31, August 2020
The craft beer boom has become so influential that the descriptor ‘craft’ has become the most ubiquitous and hotly contested term in the world of food and drink.
Amid various attempts to provide it with an ‘official’ definition and increasing concern that the term is being co-opted by the big brewers craft beer originally stood up against, award-winning beer writer Pete Brown has written a book-length exploration of this decades-long argument, looking at craft beer from a different perspective, and ultimately, attempting to prevent the craft beer movement from eating itself.
In Craft: An Argument, Brown dismantles attempts to define the term ‘craft beer’ before taking a broader look at where beer fits into the context of other crafts such as wood turning, smithery and even macramé. He shows that arguments around craft beer have largely forgotten what craft is all about. He explores the ever-changing nature of work, the meaning of knowledge, the evolution of language and the ways in which we engage with our immediate environment and the wider world. Arriving back at beer from such an oblique angle, he rediscovers the real reasons why so many people are so passionate about craft beer, and argues that situating beer within a broader understanding of craft shows that the term is rich in meaning, even if it can’t be pinned down to a measurable definition.
Brown explains: “Feelings run so high around craft beer, and that makes it a fascinating area for an in-depth exploration. The term feels like it’s been encroached upon, and craft beer associations are rebranding as independent – it feels like they’re on the way to dropping ‘craft altogether’. While I argue that small, independent breweries are vital and need protecting, I think craft is a bigger concept, and one that can occasionally apply to bigger brewers too. If we abandon it in favour of talking solely about independence, I think we’ll have lost something precious. So this is an argument that while the term “craft beer” can never be accurately defined or owned, it is nevertheless valuable and worth fighting for”.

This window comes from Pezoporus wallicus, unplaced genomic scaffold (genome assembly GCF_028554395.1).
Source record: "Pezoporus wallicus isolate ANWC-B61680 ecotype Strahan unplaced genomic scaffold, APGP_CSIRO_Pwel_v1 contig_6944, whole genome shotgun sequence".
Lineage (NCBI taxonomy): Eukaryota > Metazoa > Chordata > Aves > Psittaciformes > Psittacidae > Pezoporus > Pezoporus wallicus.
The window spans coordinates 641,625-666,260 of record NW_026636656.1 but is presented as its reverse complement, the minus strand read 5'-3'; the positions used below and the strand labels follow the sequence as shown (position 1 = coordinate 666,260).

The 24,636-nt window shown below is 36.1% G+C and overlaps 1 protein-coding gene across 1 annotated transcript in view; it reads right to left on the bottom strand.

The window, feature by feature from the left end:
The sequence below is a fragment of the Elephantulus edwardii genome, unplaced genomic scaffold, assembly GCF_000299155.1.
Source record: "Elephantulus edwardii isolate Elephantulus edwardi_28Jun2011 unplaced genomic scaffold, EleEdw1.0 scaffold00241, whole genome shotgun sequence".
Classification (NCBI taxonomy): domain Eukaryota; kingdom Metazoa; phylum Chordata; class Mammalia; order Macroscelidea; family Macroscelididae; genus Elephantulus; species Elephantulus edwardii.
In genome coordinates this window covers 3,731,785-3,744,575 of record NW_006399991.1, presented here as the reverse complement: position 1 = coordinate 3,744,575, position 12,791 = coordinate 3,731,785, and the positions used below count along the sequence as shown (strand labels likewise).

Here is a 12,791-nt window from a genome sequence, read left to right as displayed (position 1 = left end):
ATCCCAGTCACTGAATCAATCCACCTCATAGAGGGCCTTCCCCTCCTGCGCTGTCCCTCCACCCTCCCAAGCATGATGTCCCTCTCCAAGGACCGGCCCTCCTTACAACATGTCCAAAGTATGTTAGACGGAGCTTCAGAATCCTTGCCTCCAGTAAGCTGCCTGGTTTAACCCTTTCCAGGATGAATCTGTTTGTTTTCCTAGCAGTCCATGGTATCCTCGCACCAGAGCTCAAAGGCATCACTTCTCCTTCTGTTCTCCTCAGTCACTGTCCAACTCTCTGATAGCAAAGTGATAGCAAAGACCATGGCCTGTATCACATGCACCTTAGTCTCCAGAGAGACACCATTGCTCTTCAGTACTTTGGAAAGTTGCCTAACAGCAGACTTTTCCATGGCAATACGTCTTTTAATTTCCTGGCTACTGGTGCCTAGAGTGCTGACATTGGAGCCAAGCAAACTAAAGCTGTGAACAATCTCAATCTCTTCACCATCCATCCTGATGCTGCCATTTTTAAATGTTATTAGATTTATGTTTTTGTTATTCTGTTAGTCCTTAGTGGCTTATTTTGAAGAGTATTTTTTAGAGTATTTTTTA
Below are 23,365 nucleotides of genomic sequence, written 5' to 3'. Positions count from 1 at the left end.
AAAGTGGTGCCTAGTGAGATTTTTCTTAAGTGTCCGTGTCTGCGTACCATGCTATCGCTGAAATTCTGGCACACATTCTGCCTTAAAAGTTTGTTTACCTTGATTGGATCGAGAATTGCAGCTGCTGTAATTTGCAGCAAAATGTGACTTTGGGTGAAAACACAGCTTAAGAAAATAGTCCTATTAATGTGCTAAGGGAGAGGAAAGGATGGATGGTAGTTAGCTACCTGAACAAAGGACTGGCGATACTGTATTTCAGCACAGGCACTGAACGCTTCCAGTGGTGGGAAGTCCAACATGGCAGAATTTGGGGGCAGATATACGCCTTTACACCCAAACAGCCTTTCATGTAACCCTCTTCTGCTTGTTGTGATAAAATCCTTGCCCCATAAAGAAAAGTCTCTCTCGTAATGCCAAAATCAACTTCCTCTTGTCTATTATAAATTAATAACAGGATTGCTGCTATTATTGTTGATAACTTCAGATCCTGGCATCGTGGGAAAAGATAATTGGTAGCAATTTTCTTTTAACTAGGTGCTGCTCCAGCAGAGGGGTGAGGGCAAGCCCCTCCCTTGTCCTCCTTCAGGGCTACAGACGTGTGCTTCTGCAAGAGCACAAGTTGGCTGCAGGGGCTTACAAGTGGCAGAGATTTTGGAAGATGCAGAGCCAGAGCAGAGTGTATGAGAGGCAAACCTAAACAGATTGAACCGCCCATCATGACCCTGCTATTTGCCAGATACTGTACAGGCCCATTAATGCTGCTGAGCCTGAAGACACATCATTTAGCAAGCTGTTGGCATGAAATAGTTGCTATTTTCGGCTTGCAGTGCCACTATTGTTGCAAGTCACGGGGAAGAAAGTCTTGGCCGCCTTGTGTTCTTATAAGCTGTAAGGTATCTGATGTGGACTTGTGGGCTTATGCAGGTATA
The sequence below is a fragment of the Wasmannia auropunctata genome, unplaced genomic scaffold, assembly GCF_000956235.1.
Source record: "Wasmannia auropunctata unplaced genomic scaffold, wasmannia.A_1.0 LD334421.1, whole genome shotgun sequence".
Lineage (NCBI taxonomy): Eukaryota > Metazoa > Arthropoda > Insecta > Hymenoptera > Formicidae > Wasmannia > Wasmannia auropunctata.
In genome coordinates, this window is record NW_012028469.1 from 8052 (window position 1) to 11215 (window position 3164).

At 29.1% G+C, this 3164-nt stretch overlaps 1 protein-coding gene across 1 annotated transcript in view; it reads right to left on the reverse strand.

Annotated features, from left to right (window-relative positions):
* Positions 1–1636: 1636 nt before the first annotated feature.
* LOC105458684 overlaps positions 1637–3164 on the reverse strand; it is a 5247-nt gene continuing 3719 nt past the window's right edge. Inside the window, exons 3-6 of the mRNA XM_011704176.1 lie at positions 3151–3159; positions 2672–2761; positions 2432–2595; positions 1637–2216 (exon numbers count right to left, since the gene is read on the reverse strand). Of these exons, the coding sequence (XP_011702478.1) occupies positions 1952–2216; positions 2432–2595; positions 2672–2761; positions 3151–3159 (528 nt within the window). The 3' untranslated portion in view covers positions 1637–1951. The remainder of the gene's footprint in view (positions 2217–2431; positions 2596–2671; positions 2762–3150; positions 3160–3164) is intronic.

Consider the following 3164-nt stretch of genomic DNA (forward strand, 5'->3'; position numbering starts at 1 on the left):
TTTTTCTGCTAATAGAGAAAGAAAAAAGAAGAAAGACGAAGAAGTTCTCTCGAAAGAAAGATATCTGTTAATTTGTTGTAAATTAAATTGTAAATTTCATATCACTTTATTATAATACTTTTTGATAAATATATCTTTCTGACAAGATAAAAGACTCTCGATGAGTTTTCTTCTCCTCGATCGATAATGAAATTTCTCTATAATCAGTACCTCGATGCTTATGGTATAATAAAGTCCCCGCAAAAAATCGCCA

The book was written and self-published over 13 weeks during Covid-19 lockdown, with Brown’s wife Liz Vater acting as editor and publisher, as the pair were both without work and shielding due to health conditions. Brown adds: “We’ve really enjoyed working together on this, and it’s provided us with some much-needed structure and purpose. Given that Liz has edited the book and we’re still speaking to each other, we’re looking at more projects in the future, from me and possibly other beer writers.”
Craft: An Argument publishes on 25th June in e-book format from Amazon, Nook, Apple Books, Google Play and Kobo, priced from £6.99, published by Storm Lantern Publications. Print and audio editions will also be available.
Pete Brown is a British author, journalist, broadcaster and consultant specialising in food and drink, especially the fun parts like beer, pubs, cider, bacon rolls and fish and chips. Across nine books, his broad, fresh approach takes in social history, cultural commentary, travel writing, personal discovery and natural history, and his words are always delivered with the warmth and wit you’d expect from a great night down the pub. He writes for newspapers and magazines around the world and is a regular contributor to BBC Radio 4’s Food Programme. He was named British Beer Writer of the Year in 2009, 2012 and 2016, has won three Fortnum & Mason Food and Drink Awards, and has been shortlisted twice for the Andre Simon Awards. Pete is Chair of the British Guild of Beer Writers. He lives in London with his wife Liz, and dog Mildred.